Kabasha Amani, a spokesman for the March 23 Movement (M23), said on Friday that the rebels could not ignore criminals in the areas they control.
Roger Meece, the head of the United Nations mission in Congo, has expressed concern over M23’s plans to hold a trial of 11 young men accused of unlawfully possessing weapons, saying that the proposed prosecution could not meet international standards.
“We are fighting criminality in the zone we control, and suspects must be put on trial,” Amani said. “If the UN thinks we should stop trying to administer our territory and should ignore criminals, we don’t think that would be a good thing. We have been holding trials and now we have trained some criminal investigators.”
Meece said in a statement issued on Wednesday that such trials “could not, in current circumstances, conform to international human rights standards nor would the accused have all the guarantees of a fair trial.”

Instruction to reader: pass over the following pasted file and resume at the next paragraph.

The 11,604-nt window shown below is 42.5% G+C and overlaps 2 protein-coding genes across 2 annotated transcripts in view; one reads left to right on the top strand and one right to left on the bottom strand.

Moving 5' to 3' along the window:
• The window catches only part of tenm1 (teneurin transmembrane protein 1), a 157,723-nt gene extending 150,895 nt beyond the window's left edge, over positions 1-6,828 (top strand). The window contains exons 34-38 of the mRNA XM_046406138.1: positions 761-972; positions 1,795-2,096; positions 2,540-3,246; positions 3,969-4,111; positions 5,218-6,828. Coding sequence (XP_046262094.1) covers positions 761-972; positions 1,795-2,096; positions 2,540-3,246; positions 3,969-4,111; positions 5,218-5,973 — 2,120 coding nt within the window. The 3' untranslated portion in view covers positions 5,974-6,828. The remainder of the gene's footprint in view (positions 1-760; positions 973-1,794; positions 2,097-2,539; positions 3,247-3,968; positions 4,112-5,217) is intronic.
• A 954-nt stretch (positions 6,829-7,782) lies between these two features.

He also called for “the immediate and unconditional dismantling of the M23’s illegitimate parallel administration.”
The M23 rebels seized the eastern city of Goma on November 20, 2012 after UN peacekeepers gave up the battle for the frontier city, which is home to about one million people. The rebels withdrew from the city on December 1 under a ceasefire accord.
The M23 rebels defected from the Congolese army in April 2012 in protest over alleged mistreatment in the Armed Forces of the Democratic Republic of Congo (FARDC). They had previously been integrated into the Congolese army under a peace deal signed in 2009.
Since early May 2012, nearly 3 million people have fled their homes in the eastern Congo. About 2.5 million have resettled in Congo, but more than 460,000 have crossed into neighboring Rwanda and Uganda.
Congo has faced numerous problems over the past few decades, such as grinding poverty, crumbling infrastructure, and a war in the east of the country that has dragged on since 1998 and left over 5.5 million people dead.